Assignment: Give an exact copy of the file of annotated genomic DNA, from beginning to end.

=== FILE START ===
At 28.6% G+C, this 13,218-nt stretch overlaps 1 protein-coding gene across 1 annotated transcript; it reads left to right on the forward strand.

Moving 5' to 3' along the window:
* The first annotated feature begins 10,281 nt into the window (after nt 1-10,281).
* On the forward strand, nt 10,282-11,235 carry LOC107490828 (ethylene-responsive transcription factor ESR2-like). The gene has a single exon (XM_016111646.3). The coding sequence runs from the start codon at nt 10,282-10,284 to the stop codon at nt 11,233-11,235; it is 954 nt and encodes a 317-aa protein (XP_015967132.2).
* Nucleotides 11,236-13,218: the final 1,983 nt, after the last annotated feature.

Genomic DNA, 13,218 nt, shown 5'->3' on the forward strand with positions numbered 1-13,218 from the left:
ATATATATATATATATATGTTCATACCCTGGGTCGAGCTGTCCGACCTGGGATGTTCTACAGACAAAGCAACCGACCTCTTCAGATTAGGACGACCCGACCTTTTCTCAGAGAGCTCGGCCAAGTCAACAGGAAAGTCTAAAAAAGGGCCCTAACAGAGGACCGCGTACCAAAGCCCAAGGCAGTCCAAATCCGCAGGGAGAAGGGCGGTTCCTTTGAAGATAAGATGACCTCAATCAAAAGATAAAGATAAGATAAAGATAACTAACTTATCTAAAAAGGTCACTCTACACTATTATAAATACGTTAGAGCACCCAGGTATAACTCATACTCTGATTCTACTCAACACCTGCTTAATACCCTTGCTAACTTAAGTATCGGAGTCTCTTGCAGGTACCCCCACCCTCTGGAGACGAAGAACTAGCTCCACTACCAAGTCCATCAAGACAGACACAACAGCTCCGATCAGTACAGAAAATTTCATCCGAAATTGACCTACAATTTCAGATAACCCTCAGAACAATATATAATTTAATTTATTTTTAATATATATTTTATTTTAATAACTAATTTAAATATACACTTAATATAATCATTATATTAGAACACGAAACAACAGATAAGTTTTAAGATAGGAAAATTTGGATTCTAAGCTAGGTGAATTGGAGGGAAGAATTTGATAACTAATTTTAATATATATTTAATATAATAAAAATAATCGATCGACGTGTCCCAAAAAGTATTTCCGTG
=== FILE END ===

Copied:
At 28.6% G+C, this 13,218-nt stretch overlaps 1 protein-coding gene across 1 annotated transcript; it reads left to right on the forward strand.

Moving 5' to 3' along the window:
* The first annotated feature begins 10,281 nt into the window (after nt 1-10,281).
* On the forward strand, nt 10,282-11,235 carry LOC107490828 (ethylene-responsive transcription factor ESR2-like). The gene has a single exon (XM_016111646.3). The coding sequence runs from the start codon at nt 10,282-10,284 to the stop codon at nt 11,233-11,235; it is 954 nt and encodes a 317-aa protein (XP_015967132.2).
* Nucleotides 11,236-13,218: the final 1,983 nt, after the last annotated feature.

Genomic DNA, 13,218 nt, shown 5'->3' on the forward strand with positions numbered 1-13,218 from the left:
ATATATATATATATATATGTTCATACCCTGGGTCGAGCTGTCCGACCTGGGATGTTCTACAGACAAAGCAACCGACCTCTTCAGATTAGGACGACCCGACCTTTTCTCAGAGAGCTCGGCCAAGTCAACAGGAAAGTCTAAAAAAGGGCCCTAACAGAGGACCGCGTACCAAAGCCCAAGGCAGTCCAAATCCGCAGGGAGAAGGGCGGTTCCTTTGAAGATAAGATGACCTCAATCAAAAGATAAAGATAAGATAAAGATAACTAACTTATCTAAAAAGGTCACTCTACACTATTATAAATACGTTAGAGCACCCAGGTATAACTCATACTCTGATTCTACTCAACACCTGCTTAATACCCTTGCTAACTTAAGTATCGGAGTCTCTTGCAGGTACCCCCACCCTCTGGAGACGAAGAACTAGCTCCACTACCAAGTCCATCAAGACAGACACAACAGCTCCGATCAGTACAGAAAATTTCATCCGAAATTGACCTACAATTTCAGATAACCCTCAGAACAATATATAATTTAATTTATTTTTAATATATATTTTATTTTAATAACTAATTTAAATATACACTTAATATAATCATTATATTAGAACACGAAACAACAGATAAGTTTTAAGATAGGAAAATTTGGATTCTAAGCTAGGTGAATTGGAGGGAAGAATTTGATAACTAATTTTAATATATATTTAATATAATAAAAATAATCGATCGACGTGTCCCAAAAAGTATTTCCGTG